Choline is an essential nutrient needed for the structural integrity and signaling functions of cell membranes; for normal cholinergic neurotransmission; for normal muscle function; for lipid transport from liver; and it is the major source of methyl groups in the diet. Choline is critical during fetal development, when it influences stem cell proliferation and apoptosis, thereby altering brain and spinal cord structure and function and influencing risk for neural tube defects and lifelong memory function. Choline is derived not only from the diet, but from de novo synthesis as well. Though many foods contain choline, there is at least a twofold variation in dietary intake in humans. When deprived of dietary choline, most men and postmenopausal women developed signs of organ dysfunction (fatty liver or muscle damage), while less than half of premenopausal women developed such signs. Aside from gender differences, there is significant variation in the dietary requirement for choline that can be explained by very common genetic polymorphisms.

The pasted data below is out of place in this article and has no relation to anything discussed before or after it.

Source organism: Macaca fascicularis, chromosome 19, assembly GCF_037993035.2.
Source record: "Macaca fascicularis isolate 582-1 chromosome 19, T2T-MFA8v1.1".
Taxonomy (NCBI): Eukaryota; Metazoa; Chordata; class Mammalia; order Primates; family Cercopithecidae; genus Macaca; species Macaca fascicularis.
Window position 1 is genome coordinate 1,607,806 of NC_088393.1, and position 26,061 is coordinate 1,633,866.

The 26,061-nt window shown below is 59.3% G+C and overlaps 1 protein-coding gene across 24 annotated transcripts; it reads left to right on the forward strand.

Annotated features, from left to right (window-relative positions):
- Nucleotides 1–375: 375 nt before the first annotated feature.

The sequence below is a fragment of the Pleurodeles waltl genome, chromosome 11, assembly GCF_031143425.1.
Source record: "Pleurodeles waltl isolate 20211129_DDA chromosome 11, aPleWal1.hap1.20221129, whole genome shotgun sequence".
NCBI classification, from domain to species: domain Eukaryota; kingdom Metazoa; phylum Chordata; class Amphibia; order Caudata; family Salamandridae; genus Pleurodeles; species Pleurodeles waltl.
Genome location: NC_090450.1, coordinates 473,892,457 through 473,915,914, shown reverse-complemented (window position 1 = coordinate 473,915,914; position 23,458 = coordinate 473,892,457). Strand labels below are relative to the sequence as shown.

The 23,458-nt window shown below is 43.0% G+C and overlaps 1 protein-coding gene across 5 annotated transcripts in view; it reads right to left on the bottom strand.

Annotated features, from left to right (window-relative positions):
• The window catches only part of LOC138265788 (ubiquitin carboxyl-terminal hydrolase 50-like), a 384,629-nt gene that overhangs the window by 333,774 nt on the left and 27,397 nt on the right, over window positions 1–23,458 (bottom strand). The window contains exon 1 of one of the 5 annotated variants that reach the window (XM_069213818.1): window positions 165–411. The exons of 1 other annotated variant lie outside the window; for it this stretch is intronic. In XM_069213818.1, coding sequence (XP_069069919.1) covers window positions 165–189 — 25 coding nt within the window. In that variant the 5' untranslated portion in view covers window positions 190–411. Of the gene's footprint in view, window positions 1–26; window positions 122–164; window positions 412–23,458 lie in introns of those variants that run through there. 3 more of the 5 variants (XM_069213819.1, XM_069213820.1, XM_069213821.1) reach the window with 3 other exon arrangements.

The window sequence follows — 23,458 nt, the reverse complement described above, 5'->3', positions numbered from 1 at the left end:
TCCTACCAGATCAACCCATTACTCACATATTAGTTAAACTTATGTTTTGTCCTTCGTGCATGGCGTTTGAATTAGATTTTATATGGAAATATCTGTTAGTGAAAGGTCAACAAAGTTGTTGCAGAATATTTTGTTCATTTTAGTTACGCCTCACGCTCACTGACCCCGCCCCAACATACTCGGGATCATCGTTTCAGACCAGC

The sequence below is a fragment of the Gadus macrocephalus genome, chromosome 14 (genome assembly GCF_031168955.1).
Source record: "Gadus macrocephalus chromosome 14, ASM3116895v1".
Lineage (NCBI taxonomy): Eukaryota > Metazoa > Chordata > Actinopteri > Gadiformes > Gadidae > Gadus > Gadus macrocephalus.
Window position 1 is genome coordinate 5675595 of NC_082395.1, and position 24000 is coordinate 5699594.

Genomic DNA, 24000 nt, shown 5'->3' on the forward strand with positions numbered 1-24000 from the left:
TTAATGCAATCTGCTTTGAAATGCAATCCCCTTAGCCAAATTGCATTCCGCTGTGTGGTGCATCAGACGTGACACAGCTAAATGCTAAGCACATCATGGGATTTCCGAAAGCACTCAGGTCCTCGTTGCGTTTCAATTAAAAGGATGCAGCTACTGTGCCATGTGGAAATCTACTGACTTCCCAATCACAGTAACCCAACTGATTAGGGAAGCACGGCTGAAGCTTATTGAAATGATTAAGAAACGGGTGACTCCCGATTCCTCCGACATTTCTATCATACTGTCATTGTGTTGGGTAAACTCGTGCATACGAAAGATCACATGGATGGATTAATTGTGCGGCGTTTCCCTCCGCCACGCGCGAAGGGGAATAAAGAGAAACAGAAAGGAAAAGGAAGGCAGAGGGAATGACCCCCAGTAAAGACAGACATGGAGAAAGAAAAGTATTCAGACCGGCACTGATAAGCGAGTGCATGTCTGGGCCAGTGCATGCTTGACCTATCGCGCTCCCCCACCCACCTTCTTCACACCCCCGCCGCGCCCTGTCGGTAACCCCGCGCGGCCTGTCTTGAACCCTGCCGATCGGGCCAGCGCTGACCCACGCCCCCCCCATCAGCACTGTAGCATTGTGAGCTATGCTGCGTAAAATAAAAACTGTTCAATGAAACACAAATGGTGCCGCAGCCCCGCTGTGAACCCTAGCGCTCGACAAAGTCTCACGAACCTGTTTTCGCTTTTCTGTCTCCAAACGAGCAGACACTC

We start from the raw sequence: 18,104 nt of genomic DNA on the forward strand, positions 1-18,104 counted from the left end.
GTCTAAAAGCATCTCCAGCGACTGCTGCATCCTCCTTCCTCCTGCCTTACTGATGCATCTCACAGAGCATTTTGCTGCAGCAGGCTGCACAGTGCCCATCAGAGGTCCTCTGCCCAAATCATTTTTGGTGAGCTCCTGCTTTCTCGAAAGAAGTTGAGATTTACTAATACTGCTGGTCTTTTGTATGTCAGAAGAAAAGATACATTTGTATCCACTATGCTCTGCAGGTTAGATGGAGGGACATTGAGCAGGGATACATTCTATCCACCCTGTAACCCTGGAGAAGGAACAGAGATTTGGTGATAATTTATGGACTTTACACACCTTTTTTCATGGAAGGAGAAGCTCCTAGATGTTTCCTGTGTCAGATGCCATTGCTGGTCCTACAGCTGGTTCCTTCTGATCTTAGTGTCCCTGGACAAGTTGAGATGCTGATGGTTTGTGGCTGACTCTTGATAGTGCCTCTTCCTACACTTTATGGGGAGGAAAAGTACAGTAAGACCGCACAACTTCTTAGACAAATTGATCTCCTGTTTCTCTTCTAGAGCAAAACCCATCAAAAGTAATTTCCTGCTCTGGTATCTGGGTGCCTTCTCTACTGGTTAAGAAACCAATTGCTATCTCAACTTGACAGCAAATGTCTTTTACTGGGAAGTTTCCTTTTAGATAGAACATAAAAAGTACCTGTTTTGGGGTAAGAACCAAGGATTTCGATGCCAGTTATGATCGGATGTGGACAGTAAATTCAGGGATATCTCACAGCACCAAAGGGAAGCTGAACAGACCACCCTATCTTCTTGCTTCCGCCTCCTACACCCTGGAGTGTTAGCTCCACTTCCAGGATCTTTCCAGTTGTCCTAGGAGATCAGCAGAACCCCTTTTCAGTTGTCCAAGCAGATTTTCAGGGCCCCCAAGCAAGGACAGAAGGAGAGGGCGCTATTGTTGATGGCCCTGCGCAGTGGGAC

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            Is Open Access

            Probiotic modulation of symbiotic gut microbial–host metabolic interactions in a humanized microbiome mouse model

            The transgenomic metabolic effects of exposure to either Lactobacillus paracasei or Lactobacillus rhamnosus probiotics have been measured and mapped in humanized extended genome mice (germ-free mice colonized with human baby flora). Statistical analysis of the compartmental fluctuations in diverse metabolic compartments, including biofluids, tissue and cecal short-chain fatty acids (SCFAs) in relation to microbial population modulation generated a novel top-down systems biology view of the host response to probiotic intervention. Probiotic exposure exerted microbiome modification and resulted in altered hepatic lipid metabolism coupled with lowered plasma lipoprotein levels and apparent stimulated glycolysis. Probiotic treatments also altered a diverse range of pathways outcomes, including amino-acid metabolism, methylamines and SCFAs. The novel application of hierarchical-principal component analysis allowed visualization of multicompartmental transgenomic metabolic interactions that could also be resolved at the compartment and pathway level. These integrated system investigations demonstrate the potential of metabolic profiling as a top-down systems biology driver for investigating the mechanistic basis of probiotic action and the therapeutic surveillance of the gut microbial activity related to dietary supplementation of probiotics.